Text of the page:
Vietnamese artist Dao Minh Tri has his hair but by fellow artist Kim Chi Nguyen Thi on a fly by visit to his house. Kim Chi is an unusual artist in her own right, painting large, fervently applied figures on canvas and she speak with informal respect to Dao Minh who is a veteran artist both in Vietnam and internationally.
Dao Minh Tri, born 1950 on the other hand is one of Vietnam’s best known artists, after a long career travelling all over the world to study and teach, he was to set up the Ho Chi Minh Biennial, until he had a serious heart attack which left him unable to paint easily. While on the mend we visited his house with Zen Collection, aside from playing every instrument in the house, the four of us went up three four story arts-space-cum-family home and visited the works of Dao Minh Tri and his wife, both mostly doing lacquer on wood and his two sons, one of whom paints on canvas in his spare time the other, Dao Duy Tung who works with digital arts. Lacquer is a naturally occurring substance in Vietnam, the sap of the lacquer tree used to varnish wood or other materials, and one can see works about the US-Vietnam war in the Ho Chi Minh art museum in the same medium. Due to difficulty with language and Dao Minh’s condition, and his hair cut, we got to know him with a prismatic view of his home, his family and the works on the walls. A lovely man, his lifetime career is rich in its span and impressive in its reach. Most of all though, the knowing in his work is playful, but confident. Here Buddhism, humanism and animism come into play in the form of nudes, ancient figures and fish.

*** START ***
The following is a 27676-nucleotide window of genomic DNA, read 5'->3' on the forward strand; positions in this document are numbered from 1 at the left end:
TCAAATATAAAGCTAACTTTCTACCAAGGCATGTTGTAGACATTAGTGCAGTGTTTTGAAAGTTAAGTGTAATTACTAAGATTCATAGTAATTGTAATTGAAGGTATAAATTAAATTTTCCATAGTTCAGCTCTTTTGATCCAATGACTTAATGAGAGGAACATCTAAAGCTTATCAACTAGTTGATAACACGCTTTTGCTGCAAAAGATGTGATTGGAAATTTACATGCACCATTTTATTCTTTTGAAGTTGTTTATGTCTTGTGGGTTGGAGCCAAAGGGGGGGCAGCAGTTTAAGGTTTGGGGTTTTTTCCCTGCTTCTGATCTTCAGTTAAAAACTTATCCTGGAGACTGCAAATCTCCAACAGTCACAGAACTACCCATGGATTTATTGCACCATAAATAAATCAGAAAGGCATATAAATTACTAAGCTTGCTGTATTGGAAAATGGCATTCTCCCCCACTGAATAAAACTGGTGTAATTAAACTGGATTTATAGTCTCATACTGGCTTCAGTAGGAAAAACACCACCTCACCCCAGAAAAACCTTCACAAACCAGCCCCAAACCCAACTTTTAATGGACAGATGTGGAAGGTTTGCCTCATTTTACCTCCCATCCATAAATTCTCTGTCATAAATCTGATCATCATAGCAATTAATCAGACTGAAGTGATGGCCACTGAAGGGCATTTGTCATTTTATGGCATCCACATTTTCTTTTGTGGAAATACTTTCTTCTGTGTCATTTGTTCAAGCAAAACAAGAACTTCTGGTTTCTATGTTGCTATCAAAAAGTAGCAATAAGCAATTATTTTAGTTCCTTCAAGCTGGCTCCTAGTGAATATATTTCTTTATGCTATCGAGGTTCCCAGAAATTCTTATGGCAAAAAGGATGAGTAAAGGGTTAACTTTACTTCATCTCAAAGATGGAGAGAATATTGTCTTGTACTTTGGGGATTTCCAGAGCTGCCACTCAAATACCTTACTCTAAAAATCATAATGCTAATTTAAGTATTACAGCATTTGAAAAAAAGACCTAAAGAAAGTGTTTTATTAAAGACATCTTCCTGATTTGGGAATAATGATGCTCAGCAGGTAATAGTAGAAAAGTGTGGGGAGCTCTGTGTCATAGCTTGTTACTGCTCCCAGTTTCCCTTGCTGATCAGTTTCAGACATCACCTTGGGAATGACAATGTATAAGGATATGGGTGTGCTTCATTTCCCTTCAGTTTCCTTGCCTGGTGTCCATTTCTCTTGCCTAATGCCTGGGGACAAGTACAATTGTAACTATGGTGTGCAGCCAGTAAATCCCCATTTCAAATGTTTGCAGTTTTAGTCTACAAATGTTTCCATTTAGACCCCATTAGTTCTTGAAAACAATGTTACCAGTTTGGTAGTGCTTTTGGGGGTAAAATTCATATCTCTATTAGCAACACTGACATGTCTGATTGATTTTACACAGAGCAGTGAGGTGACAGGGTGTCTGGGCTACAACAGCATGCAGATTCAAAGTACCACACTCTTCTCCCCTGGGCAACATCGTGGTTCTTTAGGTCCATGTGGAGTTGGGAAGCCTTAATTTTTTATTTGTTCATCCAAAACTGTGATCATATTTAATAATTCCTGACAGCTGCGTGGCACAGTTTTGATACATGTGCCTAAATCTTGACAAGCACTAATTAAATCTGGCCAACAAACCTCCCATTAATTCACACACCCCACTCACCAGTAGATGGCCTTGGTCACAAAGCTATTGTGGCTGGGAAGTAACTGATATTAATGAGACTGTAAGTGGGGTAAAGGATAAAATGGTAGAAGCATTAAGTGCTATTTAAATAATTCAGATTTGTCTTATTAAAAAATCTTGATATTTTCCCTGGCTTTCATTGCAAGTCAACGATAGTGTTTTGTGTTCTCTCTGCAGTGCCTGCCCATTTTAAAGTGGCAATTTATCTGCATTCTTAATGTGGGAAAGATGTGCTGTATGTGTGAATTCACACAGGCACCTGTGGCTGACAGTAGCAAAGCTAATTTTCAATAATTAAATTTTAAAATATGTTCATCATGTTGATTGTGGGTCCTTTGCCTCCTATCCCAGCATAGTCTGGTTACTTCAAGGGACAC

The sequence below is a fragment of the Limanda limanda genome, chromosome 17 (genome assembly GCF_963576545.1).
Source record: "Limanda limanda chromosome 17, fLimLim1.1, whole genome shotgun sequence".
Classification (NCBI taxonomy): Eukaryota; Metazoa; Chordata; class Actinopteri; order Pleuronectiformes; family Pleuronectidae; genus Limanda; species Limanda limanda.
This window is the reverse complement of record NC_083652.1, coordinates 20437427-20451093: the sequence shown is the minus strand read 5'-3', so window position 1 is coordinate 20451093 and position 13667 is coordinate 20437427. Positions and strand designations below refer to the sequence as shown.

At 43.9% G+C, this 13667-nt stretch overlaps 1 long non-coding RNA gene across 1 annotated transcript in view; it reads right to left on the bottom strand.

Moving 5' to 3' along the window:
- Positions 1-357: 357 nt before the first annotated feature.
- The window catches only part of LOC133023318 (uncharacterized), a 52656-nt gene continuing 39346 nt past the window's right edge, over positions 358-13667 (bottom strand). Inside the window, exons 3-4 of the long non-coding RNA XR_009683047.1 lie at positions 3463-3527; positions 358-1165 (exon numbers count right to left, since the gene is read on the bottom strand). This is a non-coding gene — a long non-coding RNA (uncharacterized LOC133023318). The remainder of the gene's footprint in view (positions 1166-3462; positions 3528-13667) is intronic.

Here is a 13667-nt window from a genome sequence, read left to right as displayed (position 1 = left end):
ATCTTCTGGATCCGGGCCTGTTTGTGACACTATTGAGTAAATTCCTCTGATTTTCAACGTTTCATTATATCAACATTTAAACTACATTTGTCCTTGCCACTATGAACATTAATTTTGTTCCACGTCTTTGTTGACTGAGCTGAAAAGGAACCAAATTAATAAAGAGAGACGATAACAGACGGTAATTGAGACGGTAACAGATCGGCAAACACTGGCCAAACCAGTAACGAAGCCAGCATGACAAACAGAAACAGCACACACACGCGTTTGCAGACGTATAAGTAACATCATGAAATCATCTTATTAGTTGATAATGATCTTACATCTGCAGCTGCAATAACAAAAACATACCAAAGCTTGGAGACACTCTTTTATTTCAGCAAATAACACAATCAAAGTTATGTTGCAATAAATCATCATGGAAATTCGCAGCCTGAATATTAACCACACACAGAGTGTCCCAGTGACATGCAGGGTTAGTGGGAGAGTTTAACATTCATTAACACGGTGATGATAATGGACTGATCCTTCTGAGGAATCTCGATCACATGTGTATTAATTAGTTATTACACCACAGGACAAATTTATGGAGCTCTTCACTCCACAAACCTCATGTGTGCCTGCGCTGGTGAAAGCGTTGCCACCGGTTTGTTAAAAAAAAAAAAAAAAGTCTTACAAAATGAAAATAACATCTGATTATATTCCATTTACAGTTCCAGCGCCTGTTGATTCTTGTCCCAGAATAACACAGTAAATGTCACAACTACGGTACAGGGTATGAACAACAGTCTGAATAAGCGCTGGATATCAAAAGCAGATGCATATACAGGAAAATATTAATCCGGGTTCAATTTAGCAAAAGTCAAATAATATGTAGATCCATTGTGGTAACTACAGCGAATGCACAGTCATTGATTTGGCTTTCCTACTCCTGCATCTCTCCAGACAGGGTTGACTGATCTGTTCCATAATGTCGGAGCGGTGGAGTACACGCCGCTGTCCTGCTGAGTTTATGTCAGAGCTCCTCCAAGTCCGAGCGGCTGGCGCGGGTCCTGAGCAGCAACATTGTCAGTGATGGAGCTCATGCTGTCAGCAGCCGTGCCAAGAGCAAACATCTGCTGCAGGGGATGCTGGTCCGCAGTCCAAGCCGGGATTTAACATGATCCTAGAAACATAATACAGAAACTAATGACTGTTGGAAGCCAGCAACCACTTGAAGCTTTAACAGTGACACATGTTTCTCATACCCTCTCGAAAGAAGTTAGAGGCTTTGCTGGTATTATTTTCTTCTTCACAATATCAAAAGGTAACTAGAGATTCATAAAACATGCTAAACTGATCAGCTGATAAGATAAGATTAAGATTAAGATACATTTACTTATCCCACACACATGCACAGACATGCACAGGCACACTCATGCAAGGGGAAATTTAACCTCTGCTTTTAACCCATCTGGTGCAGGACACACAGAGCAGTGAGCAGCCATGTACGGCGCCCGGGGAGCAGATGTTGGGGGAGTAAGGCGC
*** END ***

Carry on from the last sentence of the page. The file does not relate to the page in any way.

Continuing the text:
Dao Minh Tri graduated from the Hanoi University of Fine Arts in 1976 and moved to the South of Vietnam when he was a lecturer at the Ho Chi Minh City University of Fine Arts. He retired in 1993 and became Chairman of the Fine Art Association of HCMC. Dao Minh Tri’s work has been exhibited all over the world and is collected by galleries or private collectors on all continents.
Quote from the Artist:
“Since my childhood I have remembered the painting that hung in my own home and so many other Vietnamese households of “a carp looking at the moon”. For me, the fish is a symbol of happiness, not only here in Vietnam. In other various Asian countries fish is also symbolic of prosperity.
Perhaps in viewing my paintings, you will feel this or some other definition entirely. For me a fish is similar to man, ripe with myriad meaning”.